What Is Recovery?
The federal Substance Abuse and Mental Health Services Administration (SAMHSA) has defined “recovery” as a process of change through which individuals improve their health and wellness, live self-directed lives, and strive to reach their full potential.
Recovery is built on access to evidence-based clinical treatment and recovery-support services for all populations. In addition, SAMHSA has identified four major dimensions that support a life in recovery:
- Health – overcoming or managing one’s disease(s) or symptoms (e.g., abstaining from use of alcohol, illicit drugs, and non-prescribed medications) and, for everyone in recovery, making informed, healthy choices that support physical and emotional well-being
- Home – having a stable and safe place to live
- Purpose – conducting meaningful daily activities, such as a job, school volunteerism, family caretaking, or creative endeavors, and the independence, income, and resources to participate in society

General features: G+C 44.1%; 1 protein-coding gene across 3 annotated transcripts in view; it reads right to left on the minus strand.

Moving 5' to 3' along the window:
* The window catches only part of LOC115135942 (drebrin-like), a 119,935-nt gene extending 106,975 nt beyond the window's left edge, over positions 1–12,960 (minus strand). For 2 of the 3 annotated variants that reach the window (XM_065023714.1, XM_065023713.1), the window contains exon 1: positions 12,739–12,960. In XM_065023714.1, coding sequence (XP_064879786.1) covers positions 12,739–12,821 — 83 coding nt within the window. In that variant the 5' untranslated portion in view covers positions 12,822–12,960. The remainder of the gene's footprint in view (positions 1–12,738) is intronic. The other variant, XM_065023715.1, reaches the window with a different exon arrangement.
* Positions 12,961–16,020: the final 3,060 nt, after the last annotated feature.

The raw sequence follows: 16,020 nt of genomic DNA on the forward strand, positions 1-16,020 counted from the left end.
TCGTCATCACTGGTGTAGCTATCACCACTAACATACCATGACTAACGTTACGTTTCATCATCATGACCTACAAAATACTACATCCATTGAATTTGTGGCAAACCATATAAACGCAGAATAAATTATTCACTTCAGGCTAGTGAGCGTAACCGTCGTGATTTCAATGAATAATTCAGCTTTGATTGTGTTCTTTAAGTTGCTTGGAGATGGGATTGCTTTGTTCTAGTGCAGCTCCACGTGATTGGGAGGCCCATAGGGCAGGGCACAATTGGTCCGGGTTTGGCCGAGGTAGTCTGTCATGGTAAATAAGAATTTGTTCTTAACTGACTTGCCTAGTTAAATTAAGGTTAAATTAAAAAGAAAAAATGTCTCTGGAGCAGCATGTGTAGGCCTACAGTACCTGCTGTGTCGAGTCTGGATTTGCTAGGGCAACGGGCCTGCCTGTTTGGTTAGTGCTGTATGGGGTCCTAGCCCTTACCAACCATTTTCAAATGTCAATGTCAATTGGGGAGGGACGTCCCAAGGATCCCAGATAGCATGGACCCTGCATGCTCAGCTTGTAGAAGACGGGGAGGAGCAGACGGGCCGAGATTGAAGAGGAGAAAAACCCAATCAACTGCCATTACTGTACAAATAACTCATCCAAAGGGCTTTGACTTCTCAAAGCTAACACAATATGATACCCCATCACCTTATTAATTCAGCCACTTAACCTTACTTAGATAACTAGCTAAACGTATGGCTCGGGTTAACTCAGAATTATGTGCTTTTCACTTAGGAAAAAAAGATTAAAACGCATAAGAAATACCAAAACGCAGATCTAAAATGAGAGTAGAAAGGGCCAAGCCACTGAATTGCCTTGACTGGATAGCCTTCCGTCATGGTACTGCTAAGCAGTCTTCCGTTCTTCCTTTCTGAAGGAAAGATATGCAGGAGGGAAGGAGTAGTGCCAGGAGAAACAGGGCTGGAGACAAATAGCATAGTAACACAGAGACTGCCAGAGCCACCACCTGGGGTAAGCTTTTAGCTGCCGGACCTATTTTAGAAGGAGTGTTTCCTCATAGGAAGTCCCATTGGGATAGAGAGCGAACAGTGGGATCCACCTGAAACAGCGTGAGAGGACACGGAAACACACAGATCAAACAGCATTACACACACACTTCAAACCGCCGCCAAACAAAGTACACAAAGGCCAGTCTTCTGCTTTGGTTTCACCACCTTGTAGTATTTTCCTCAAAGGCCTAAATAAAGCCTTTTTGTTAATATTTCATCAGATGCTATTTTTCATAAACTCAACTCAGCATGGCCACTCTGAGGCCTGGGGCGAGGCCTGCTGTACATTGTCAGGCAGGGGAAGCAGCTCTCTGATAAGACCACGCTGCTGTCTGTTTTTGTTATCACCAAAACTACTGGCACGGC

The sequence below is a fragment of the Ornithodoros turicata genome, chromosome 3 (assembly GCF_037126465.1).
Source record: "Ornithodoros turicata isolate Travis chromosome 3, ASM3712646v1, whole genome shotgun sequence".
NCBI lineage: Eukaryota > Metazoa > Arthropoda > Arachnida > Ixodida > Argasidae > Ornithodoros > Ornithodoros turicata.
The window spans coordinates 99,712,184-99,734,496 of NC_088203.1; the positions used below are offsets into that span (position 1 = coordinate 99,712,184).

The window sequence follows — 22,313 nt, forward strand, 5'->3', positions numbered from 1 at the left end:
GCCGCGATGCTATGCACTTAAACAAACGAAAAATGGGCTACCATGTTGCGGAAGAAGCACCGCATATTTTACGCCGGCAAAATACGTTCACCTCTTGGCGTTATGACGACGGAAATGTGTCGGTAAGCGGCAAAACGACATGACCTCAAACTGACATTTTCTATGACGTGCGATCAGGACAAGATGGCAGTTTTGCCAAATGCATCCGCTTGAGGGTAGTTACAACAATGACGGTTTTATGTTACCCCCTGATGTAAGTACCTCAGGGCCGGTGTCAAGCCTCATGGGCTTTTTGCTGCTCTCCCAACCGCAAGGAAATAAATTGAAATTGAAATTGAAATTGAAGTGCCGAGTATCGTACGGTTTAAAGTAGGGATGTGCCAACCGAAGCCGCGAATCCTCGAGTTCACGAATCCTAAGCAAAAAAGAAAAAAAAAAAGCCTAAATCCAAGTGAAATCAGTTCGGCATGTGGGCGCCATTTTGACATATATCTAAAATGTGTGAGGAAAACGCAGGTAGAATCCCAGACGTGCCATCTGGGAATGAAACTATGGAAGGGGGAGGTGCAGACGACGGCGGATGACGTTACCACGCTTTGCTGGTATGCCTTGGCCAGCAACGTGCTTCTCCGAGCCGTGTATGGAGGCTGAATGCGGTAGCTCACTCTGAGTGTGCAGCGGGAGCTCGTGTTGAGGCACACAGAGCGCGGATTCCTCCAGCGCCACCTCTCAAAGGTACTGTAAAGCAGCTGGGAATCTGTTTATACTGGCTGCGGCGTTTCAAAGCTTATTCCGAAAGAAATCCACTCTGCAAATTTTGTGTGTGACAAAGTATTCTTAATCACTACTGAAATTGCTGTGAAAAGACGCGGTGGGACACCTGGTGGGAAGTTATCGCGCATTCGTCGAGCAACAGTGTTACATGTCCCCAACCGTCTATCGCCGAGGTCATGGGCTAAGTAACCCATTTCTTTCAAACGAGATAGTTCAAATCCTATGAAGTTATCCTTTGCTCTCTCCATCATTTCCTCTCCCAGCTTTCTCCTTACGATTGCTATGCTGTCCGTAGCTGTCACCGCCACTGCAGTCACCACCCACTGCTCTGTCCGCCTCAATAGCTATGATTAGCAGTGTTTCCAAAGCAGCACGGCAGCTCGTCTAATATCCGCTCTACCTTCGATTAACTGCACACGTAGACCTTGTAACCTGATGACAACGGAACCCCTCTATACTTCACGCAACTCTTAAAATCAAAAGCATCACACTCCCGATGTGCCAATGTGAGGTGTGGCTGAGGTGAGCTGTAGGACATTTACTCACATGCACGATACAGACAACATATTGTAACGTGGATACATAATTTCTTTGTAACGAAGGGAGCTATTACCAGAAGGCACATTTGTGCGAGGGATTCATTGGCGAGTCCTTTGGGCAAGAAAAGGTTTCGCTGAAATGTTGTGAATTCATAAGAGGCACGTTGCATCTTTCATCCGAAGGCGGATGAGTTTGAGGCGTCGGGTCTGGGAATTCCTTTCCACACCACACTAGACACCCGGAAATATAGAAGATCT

- Community – having relationships and social networks that provide support, friendship, love, and hope
Finally, SAMHSA has identified the following Guiding Principles of Recovery:
- There are many pathways to recovery.
- Recovery is self-directed and empowering.
- Recovery involves a personal recognition of the need for change and transformation.
- Recovery is holistic.
- Recovery has cultural dimensions.
- Recovery exists on a continuum of improved health and wellness.
- Recovery is supported by peers and allies.
- Recovery emerges from hope and gratitude.
- Recovery involves a process of healing and self-redefinition.
- Recovery involves addressing discrimination and transcending shame and stigma.
- Recovery involves (re)joining and (re)building a life in the community.
- Recovery is a reality. It can, will, and does happen.